How mediation can replace law courts in conflict resolution– Expert


Mr Chijoke Nnanna-Ibeku, a legal practitioner and mediation expert, says mediation can replace the law courts in the resolution of conflicts in Nigeria if the necessary structures are put in place for it to thrive.

Nnanna-Ibeku stated this while speaking at a ceremony organised for the graduation of peer mediators at the primary and junior secondary school levels in Abuja.

“Sooner than later, mediation will no longer be an alternative but the main thrust for the resolution of conflicts in Nigeria.

“This is the second time we are graduating these children.

“The idea is to imbibe the culture of mediation among children as much as possible – children who will become future leaders; who will hold political offices, and change the narrative of conflict resolution in Nigeria.

“I always say that in a class of 60 students who have undergone the peer mediation training, at least three to ten of them will imbibe this training and make it a normal practice in their lives,” he said.

He said filling up the gaps left in the wake of resolving conflicts along ethnic, religion, cultural, and political diversities is a major focus of the programme.

According to him, that will go a long way towards bringing peace and reducing conflicts to the minimum.

“We have in our template to certify 240 children as Peer Mediators this year .

“This will be achieved every quarter by certifying 60 children as peer mediators.

Mrs Margaret Ibeku, Co-ordinator, Three C’s met Mediators, said the training was organised to preach the language of peace and create a generational change among children, so that peace becomes the language.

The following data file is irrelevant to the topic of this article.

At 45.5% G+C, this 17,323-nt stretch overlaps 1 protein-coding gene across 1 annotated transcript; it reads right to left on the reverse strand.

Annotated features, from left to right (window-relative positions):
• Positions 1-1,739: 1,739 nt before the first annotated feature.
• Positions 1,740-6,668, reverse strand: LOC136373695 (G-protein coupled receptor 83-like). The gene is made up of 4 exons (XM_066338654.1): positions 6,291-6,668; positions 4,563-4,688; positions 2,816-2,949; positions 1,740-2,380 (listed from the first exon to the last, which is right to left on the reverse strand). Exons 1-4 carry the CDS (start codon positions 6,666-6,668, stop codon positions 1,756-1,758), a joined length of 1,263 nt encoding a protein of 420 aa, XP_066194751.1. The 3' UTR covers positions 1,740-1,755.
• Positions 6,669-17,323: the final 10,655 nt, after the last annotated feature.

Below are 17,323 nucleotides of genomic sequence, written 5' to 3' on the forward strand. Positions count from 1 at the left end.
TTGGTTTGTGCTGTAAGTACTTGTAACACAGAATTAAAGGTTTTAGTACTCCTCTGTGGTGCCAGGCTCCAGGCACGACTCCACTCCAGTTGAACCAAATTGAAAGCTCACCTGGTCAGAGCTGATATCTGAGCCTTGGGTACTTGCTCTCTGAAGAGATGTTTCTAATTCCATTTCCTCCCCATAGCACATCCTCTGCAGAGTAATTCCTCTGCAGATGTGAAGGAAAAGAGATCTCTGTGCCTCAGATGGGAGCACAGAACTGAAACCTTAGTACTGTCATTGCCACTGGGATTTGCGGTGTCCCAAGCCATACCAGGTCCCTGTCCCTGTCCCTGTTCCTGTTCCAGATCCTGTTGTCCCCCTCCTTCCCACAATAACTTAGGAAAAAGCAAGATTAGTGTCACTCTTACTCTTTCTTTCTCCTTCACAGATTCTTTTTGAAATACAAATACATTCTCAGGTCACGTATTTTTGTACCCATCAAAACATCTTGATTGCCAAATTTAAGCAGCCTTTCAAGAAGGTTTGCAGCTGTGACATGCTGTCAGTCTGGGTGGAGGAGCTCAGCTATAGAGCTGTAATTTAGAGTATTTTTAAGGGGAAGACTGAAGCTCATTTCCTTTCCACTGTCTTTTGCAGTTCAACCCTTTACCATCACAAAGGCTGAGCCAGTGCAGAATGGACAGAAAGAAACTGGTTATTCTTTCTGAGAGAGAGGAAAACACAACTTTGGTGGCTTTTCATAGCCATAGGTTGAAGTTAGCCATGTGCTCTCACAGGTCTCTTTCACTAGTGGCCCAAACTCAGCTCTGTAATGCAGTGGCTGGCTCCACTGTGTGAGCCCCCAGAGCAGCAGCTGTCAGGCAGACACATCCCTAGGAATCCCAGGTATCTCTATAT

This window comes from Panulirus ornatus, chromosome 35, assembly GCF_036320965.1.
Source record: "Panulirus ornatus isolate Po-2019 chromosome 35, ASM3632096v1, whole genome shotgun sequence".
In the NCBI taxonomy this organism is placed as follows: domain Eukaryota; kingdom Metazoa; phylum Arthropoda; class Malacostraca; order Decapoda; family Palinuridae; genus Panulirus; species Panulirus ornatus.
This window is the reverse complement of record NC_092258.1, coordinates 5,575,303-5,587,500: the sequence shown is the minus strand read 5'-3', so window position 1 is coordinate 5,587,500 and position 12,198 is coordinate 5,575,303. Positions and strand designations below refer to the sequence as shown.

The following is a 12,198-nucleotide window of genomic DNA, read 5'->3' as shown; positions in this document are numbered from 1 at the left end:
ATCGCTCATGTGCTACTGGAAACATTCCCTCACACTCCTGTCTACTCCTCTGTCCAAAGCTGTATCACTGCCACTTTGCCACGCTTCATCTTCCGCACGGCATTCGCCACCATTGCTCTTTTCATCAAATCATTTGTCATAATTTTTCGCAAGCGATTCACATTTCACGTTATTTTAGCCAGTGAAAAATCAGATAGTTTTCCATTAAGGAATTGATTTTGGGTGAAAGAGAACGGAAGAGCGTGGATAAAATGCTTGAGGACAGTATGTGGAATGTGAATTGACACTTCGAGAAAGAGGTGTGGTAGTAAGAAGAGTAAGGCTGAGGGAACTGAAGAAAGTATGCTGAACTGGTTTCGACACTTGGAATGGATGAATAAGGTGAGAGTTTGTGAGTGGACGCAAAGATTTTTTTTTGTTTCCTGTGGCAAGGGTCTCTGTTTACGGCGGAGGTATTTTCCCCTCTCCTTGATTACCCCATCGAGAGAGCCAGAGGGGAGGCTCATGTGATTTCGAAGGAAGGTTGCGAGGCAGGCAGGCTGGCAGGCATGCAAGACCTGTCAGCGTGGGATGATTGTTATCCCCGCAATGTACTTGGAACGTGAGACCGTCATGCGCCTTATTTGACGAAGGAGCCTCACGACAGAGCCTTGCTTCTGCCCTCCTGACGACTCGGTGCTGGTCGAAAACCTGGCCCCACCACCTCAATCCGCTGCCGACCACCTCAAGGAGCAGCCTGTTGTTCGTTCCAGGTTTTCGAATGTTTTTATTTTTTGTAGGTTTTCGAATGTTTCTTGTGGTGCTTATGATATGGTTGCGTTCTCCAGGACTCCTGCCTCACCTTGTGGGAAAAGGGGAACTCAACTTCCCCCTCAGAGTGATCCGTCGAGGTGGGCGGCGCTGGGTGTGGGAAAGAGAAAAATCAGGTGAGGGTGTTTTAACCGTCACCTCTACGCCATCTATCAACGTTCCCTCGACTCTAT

“It is worrisome to see kids of about 10, 11 years of age fighting along tribal lines.

“We felt the best way is to get these young minds to begin a generational change.

“Firstly, preaching the language of peace, mediating in their families, schools, and communities, and as they grow up, they will continue to take it to the outer world.

“Right now, we are working with all the government schools in the FCT,” she said.

Mr Munsir Sule, an architect who is the Director of Physical Planning and Project Monitoring, described the training as a laudable one, and one of great interest to the board.

He said the programme was apt and timely.

Speaking on behalf of the chairman, Dr Alhassan Sule urged the children to imbibe the culture of peer mediation which they have been trained on and see the beauty in diversity.

“It is a laudable programme, and it brings better understanding among peers. They should see further than the issue of citizenry.

“It is cheaper than going to the courts. We are still going to train the teachers on this for them to better impact on the children,” he added.

Highpoints of the day was the award of certificates to the students and parents.

There were dance competitions and the staging of drama by some of the children.

Three Cs Met International Institute Of Mediation Negotiation Counseling and Conciliation organised the training.